Symphony 100

As a class in literature, it had been a great success, and those who could already read had advanced far in their understanding. But those who could not read — and that was nearly half of his class — had only learned what those two books could tell them. They had made no progress toward becoming independent readers. They were no closer to being able to take a book from the library shelf and get from it what it had for them. They could understand it if someone read it to them, yes; but they could not read.

Neil thought, Damn you, Anne Marie Chang!

# # #

Jesse Herrera made it through the last half of January without raising Neil’s ire, but it was a chancy thing. Neil had to invent all kinds of in-class punishments to take the place of the regular discipline system. Now he realized what had been wrong with his decision to champion the boy. By giving him “one more chance”, he had chosen to punish himself. Jesse had used up his “one more chance” within the first week of January, and he used it up again twenty times that month. Yet each infraction was small — a paper wad here, a little shove there, a snotty comment to someone else. Neil could not bring himself to expel Jesse for one paper wad, even if it was the last action in a long series of actions. By taking Jesse on after he had already run the gamut of the normal discipline system, Neil had put himself in a no-win situation.

So it went into February. In the general atmosphere of seriousness with which the teachers and students alike approached the CAT test, Jesse had held it together for three days. When the testing was over, he went on a brief orgy of misbehavior. Neil physically carried him to the back of the room — which was quite illegal, but he was committed now to extraordinary measures — and forced him to stay there, isolated by direst threats. He called the boy’s mother, and when the day was over, he personally drove him home.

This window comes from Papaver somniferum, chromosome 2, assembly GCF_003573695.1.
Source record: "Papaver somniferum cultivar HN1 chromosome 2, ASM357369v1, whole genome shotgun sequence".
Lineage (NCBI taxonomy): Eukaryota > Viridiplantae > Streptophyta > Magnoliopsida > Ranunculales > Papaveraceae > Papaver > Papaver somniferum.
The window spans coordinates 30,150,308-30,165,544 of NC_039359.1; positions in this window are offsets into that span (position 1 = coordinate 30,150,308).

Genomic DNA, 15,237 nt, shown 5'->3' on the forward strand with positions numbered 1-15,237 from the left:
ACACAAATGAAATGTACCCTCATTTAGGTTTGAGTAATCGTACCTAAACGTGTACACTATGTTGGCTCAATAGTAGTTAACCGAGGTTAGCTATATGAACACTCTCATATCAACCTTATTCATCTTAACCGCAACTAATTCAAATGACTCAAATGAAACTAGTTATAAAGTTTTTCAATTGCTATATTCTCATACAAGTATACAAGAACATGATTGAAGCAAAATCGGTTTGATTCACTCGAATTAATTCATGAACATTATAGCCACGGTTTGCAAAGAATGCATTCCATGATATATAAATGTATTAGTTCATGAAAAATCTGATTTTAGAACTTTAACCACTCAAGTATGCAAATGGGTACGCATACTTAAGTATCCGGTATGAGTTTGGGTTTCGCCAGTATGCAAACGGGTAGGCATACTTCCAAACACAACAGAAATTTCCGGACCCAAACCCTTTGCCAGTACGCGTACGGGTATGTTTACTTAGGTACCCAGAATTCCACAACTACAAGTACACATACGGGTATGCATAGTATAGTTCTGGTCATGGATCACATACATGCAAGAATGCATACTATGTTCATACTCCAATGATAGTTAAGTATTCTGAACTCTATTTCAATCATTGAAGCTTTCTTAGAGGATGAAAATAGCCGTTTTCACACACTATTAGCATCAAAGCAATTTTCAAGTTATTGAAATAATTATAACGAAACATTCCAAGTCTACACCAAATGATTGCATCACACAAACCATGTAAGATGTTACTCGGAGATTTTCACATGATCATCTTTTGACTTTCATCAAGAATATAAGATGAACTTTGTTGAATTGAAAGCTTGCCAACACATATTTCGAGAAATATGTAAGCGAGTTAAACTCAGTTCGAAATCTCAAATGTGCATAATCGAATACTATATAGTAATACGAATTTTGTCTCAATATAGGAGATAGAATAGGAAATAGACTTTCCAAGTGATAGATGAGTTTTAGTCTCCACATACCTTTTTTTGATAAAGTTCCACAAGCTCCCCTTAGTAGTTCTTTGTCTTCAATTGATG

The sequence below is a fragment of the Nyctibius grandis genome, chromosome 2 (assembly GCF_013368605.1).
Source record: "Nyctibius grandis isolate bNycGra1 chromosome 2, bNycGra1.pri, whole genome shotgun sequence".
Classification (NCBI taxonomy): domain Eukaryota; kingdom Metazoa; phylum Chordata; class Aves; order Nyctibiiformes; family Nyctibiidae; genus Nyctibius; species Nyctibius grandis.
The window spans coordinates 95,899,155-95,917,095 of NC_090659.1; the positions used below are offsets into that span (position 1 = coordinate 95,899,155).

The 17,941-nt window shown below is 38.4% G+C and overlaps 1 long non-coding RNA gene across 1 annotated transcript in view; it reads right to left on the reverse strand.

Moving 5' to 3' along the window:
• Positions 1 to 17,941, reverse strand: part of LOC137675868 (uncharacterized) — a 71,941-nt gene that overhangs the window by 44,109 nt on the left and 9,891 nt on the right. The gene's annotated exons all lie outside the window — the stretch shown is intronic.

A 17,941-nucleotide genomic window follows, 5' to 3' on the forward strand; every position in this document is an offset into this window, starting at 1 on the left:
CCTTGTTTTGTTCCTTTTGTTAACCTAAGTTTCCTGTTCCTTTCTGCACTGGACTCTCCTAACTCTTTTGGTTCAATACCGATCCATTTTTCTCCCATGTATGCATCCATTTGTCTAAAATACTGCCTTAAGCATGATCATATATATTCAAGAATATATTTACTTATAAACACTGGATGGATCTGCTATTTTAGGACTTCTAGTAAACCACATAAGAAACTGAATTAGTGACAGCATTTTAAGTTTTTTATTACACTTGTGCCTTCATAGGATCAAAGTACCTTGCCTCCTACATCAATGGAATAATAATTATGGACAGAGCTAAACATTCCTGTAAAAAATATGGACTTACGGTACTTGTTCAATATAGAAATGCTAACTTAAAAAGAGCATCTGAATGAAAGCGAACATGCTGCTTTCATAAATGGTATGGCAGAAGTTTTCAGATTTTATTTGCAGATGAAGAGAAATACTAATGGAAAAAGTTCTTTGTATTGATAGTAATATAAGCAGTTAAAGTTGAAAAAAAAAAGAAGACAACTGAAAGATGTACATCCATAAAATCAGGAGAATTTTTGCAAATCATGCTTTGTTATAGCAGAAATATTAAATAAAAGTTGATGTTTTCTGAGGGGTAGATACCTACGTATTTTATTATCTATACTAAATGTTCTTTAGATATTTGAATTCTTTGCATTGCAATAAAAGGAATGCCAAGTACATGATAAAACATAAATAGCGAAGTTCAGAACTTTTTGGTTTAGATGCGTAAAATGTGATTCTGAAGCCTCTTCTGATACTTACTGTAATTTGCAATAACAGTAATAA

When they arrived, Mrs. Herrera was red eyed from crying. She sent Jesse to his room while they talked, and it was not a pleasant interview. Mrs. Herrera had told the counsellor of her husband’s violent last years, and the counsellor had begun to work from that angle. But he had also told Mrs. Herrera that she was making a bad situation worse by her lack of discipline.

“The boy was abused,” the counsellor had said, “but that is in the past. It is the present we have to worry about, and in the present his problem is that he doesn’t know what the limits of acceptable behavior are.” His father had “disciplined” him for everything, and now his mother was refusing to discipline him for anything. The boy simply did not know what was expected of him.

And it was getting late in Jesse’s life to teach him. At eleven, he was already much formed. If they did not get to him now, they never would.

Neil explained what Jesse had done that day, and Mrs. Herrera broke down. That was not encouraging; if she could not control herself, how could she ever hope to control Jesse? They discussed her options. Some punishment was essential, but she could not spank him. Even if she could have brought herself to strike the boy, his father’s last days had hardened him against that kind of punishment. more tomorrow


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